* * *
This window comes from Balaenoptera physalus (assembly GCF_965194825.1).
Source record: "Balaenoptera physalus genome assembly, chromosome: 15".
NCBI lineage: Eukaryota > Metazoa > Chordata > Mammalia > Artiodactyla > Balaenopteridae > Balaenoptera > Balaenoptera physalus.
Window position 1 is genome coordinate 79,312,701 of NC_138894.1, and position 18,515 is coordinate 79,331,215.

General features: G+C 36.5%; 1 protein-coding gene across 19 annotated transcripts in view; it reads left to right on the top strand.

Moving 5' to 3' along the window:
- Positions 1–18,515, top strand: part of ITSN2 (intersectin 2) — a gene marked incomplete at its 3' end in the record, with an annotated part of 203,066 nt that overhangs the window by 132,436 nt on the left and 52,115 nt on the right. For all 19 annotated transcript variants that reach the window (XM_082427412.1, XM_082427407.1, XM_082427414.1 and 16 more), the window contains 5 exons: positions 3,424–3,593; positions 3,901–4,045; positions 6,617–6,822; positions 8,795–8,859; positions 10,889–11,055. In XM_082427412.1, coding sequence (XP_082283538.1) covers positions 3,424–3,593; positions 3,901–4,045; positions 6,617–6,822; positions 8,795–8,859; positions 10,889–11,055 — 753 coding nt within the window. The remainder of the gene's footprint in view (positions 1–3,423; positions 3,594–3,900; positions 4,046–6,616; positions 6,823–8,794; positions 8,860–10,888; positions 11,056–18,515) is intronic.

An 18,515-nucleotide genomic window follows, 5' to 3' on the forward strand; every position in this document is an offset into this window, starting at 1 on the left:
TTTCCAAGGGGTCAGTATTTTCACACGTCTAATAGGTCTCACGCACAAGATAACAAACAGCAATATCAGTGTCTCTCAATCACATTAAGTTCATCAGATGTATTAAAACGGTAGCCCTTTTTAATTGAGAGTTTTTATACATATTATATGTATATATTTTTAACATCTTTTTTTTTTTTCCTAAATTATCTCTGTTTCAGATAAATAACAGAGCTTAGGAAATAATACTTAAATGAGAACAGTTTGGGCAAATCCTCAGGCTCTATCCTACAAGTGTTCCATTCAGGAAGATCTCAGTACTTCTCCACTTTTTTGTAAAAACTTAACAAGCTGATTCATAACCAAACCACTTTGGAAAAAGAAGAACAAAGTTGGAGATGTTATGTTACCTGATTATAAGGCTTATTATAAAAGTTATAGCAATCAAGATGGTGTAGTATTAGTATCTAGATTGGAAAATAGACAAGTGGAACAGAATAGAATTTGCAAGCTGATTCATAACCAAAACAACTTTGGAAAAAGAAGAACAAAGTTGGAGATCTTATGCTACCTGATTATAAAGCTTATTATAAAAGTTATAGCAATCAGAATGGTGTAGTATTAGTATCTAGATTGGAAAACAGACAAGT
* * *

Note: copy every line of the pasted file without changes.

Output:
This window comes from Balaenoptera physalus (assembly GCF_965194825.1).
Source record: "Balaenoptera physalus genome assembly, chromosome: 15".
NCBI lineage: Eukaryota > Metazoa > Chordata > Mammalia > Artiodactyla > Balaenopteridae > Balaenoptera > Balaenoptera physalus.
Window position 1 is genome coordinate 79,312,701 of NC_138894.1, and position 18,515 is coordinate 79,331,215.

General features: G+C 36.5%; 1 protein-coding gene across 19 annotated transcripts in view; it reads left to right on the top strand.

Moving 5' to 3' along the window:
- Positions 1–18,515, top strand: part of ITSN2 (intersectin 2) — a gene marked incomplete at its 3' end in the record, with an annotated part of 203,066 nt that overhangs the window by 132,436 nt on the left and 52,115 nt on the right. For all 19 annotated transcript variants that reach the window (XM_082427412.1, XM_082427407.1, XM_082427414.1 and 16 more), the window contains 5 exons: positions 3,424–3,593; positions 3,901–4,045; positions 6,617–6,822; positions 8,795–8,859; positions 10,889–11,055. In XM_082427412.1, coding sequence (XP_082283538.1) covers positions 3,424–3,593; positions 3,901–4,045; positions 6,617–6,822; positions 8,795–8,859; positions 10,889–11,055 — 753 coding nt within the window. The remainder of the gene's footprint in view (positions 1–3,423; positions 3,594–3,900; positions 4,046–6,616; positions 6,823–8,794; positions 8,860–10,888; positions 11,056–18,515) is intronic.

An 18,515-nucleotide genomic window follows, 5' to 3' on the forward strand; every position in this document is an offset into this window, starting at 1 on the left:
TTTCCAAGGGGTCAGTATTTTCACACGTCTAATAGGTCTCACGCACAAGATAACAAACAGCAATATCAGTGTCTCTCAATCACATTAAGTTCATCAGATGTATTAAAACGGTAGCCCTTTTTAATTGAGAGTTTTTATACATATTATATGTATATATTTTTAACATCTTTTTTTTTTTTCCTAAATTATCTCTGTTTCAGATAAATAACAGAGCTTAGGAAATAATACTTAAATGAGAACAGTTTGGGCAAATCCTCAGGCTCTATCCTACAAGTGTTCCATTCAGGAAGATCTCAGTACTTCTCCACTTTTTTGTAAAAACTTAACAAGCTGATTCATAACCAAACCACTTTGGAAAAAGAAGAACAAAGTTGGAGATGTTATGTTACCTGATTATAAGGCTTATTATAAAAGTTATAGCAATCAAGATGGTGTAGTATTAGTATCTAGATTGGAAAATAGACAAGTGGAACAGAATAGAATTTGCAAGCTGATTCATAACCAAAACAACTTTGGAAAAAGAAGAACAAAGTTGGAGATCTTATGCTACCTGATTATAAAGCTTATTATAAAAGTTATAGCAATCAGAATGGTGTAGTATTAGTATCTAGATTGGAAAACAGACAAGT